Thursday 24 November 2022

SF Novel: Stephen Baxter's 'Galaxias'



Book Review of: 
(Gollancz, 2022, ISBN 978-1-473-22887-0) 

Beware: Includes plot-spoilers!

This is a self-contained stand-alone novel. But – running to 523-pages, excluding ‘Afterword’ and ‘Credits’, it’s still only a dozen or so pages short of Isaac Asimov’s entire ‘Foundation’ trilogy, which collectively adds up to 548pp. So, still a hefty tome, although a strangely static one. There are jaunts to the Moon, and a character who freezes to death on a return trip from Mars in the Al-miriykh, but there’s also much high-level conferencing, symposia and presentations, dialogue and discussions from which clues are eked, conjectures considered and radical conclusions arrived at. It might have been an advantage to have at least one ordinary protagonist, buffeted and baffled by events, struggling to comprehend the massive changes through rumour and fake news. Instead, the In-Jokes are a Yale clique of academic nerds who map out the protagonist constellation, they talk, they separate, and are drawn inexorably back together again in various configurations. But they are less than action figures. 

Stephen Baxter is nothing if he’s not SF-literate. After all, he’s the man who wrote the authorised HG Wells sequels, the head-spinning ‘The Time Ships’ (1995) and ‘The Massacre Of Mankind’ (2017). But the obvious nudge here is Arthur C Clarke, with an alien ‘Lurker’ assemblage located on the Moon’s Sinus Medii – a region that ‘Jules Verne’s lunar travellers saw,’ which fires off a signal projectile in the direction of the newly-revealed worlds of Ophiuchus, Barnard’s Star which is six light years away. And the American Pioneer 10 probe which – as the first human-made artefact to leave the solar system, in doing so, alerts a galactic consciousness to not only human presence, but our expansive potential. Baxter collaborated with Clarke on the ‘A Time Odyssey’ trilogy.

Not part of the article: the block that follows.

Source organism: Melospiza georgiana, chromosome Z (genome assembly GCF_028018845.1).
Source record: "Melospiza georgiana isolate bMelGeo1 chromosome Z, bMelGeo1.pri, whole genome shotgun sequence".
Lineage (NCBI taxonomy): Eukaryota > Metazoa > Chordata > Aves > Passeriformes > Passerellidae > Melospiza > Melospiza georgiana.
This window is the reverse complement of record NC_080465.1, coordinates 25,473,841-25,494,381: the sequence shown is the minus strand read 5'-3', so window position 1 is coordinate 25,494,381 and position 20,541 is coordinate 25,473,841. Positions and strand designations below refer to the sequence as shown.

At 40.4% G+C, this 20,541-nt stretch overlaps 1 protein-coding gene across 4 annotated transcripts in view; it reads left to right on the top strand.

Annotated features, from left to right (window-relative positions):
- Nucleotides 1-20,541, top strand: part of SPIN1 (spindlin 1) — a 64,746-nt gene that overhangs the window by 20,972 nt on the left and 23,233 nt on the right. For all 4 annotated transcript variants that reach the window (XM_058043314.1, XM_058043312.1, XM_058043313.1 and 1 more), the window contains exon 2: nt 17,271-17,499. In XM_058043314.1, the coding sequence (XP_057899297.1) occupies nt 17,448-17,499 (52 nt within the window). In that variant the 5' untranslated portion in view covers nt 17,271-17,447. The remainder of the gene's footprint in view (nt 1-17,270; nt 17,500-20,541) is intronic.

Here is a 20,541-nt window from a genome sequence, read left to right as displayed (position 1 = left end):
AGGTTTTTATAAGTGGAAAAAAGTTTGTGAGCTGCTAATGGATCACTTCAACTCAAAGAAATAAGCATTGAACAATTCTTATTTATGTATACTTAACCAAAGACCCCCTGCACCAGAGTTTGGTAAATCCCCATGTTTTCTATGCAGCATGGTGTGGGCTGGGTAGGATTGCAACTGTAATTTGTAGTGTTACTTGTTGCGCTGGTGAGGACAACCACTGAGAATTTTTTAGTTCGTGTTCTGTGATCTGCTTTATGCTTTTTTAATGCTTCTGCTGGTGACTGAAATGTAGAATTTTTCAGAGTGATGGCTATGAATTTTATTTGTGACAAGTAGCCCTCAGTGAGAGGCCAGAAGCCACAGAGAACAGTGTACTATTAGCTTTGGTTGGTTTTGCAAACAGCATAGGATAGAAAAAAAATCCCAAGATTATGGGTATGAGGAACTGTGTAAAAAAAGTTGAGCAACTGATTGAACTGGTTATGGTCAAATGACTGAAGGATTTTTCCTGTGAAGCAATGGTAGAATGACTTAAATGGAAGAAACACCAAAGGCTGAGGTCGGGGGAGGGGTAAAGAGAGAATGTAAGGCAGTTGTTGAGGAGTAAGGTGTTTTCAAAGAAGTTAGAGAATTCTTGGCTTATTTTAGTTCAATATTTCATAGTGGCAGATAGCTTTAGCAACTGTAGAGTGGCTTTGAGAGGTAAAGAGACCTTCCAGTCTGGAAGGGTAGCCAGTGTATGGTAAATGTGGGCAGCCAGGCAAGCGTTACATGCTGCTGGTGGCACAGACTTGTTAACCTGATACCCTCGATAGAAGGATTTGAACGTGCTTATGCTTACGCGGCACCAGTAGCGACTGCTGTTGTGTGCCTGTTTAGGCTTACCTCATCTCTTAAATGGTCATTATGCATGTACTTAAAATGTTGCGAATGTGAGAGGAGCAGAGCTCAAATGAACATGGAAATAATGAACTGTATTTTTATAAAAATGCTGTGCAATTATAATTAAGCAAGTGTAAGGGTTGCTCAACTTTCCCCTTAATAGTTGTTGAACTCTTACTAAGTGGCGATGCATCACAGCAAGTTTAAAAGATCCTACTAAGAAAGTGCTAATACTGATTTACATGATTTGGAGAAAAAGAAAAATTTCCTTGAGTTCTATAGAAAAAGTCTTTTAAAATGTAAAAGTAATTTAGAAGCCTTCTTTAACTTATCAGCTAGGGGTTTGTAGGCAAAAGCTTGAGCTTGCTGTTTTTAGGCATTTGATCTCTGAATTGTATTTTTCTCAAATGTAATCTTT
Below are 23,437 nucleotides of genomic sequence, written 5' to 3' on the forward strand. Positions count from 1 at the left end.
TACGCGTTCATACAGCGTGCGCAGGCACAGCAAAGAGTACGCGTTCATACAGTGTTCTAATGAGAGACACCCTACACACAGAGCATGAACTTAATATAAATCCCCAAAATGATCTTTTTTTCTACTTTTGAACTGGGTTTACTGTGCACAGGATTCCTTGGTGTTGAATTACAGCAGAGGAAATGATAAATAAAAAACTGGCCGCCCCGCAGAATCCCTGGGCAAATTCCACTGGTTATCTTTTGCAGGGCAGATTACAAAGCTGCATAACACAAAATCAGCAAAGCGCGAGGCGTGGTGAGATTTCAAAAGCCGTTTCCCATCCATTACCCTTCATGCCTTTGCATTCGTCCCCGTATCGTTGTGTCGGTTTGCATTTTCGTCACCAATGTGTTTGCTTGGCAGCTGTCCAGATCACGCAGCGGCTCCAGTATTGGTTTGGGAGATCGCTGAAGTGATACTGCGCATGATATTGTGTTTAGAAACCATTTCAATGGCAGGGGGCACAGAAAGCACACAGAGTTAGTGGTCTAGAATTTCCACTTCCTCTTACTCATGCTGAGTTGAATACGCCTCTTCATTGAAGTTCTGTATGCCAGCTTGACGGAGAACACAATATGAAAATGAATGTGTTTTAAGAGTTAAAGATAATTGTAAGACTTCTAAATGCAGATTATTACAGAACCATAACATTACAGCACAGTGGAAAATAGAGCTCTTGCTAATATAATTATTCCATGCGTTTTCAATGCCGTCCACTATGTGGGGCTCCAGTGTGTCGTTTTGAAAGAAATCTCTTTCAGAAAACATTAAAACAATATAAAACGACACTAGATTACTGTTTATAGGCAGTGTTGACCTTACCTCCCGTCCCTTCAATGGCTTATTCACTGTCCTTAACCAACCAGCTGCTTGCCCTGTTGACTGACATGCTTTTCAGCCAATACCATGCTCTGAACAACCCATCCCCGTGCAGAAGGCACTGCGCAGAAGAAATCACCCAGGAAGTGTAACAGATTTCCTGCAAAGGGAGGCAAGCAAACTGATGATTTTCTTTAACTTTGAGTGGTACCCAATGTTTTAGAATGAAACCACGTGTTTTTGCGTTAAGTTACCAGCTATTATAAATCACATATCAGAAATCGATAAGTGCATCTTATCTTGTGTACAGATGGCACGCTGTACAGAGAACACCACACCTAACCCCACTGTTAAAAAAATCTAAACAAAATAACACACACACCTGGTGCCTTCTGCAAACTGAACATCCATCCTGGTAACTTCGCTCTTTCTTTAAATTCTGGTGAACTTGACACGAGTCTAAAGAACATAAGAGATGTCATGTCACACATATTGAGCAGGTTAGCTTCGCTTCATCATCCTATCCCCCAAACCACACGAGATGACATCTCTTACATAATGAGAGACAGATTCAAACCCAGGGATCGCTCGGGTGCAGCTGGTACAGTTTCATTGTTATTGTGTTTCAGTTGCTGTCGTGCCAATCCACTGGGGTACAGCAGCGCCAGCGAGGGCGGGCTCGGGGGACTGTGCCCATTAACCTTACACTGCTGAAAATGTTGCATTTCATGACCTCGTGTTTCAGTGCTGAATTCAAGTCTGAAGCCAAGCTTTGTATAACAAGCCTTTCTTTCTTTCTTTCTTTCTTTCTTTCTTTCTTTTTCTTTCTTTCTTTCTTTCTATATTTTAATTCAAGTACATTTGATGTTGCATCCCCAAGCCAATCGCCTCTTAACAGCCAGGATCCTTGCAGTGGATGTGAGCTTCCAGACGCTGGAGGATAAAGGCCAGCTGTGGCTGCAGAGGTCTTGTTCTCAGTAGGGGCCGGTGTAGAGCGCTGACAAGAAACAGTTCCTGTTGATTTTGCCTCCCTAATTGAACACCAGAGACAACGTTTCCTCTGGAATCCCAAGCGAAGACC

This novel opens in 2057, which is a century since Sputnik 1 became Earth’s first artificial satellite. And a century since Elvis Presley appeared on the Ed Sullivan Show, actually it was 9 September 1956, although the New Diaspora 1957-themed summer party in secessionist California obviously ain’t counting! The world Baxter imagines has endured climate change trauma, and emerged in some ways stronger, in other ways more fragmented. Britain is fractured into independent states, with the English Federal government relocated north to Gateshead. After the DC floods the rump of the dis-United States of America is governed from the Alaskan Winter White House in New Anchorage. Melting ice-caps and the ‘Greenland Melt’ have resulted in flooding land-loss, and the erection of huge barriers to contain and channel floodwater. There were ‘massive technological fixes’ including carbon-munching trees in every public place, ‘but, you know what? We adapted and survived.’

There are drones and everything is smart, from smart-walls to smart-cars, smart-planes, smart-wood, a smart bus, smart-doorways, smart-materials and smart-tables. And the prose is so politically correct it creaks, all the power-figures are female, including American President Cox and Space entrepreneur Serena Jones – a kind of hyper Elon Musk figure, and the only couple allowed to express love – and then grief, are two Gay men engaged to be married. The In-Jokes are Natasha ‘Tash’ Brand – who has a Nigerian-born mother, and is adviser to Science Minister Fred Bowles. With strawberry-blonde Melissa ‘Mel’ Kapur who rides the vacuum-dirigible Skythrust, ‘a human-made island in the sky’, and has an activist daughter called Jane. And there is Wu Zhi on Lodestone a million kilometres from Earth, whose estranged mother – Wu Yan, a senior space scientist in her own right, is central to the Chinese Replicator project on the planet Mercury. Even Astronomer Royal Charlie Marlowe resembles ‘Judi Dench as M’.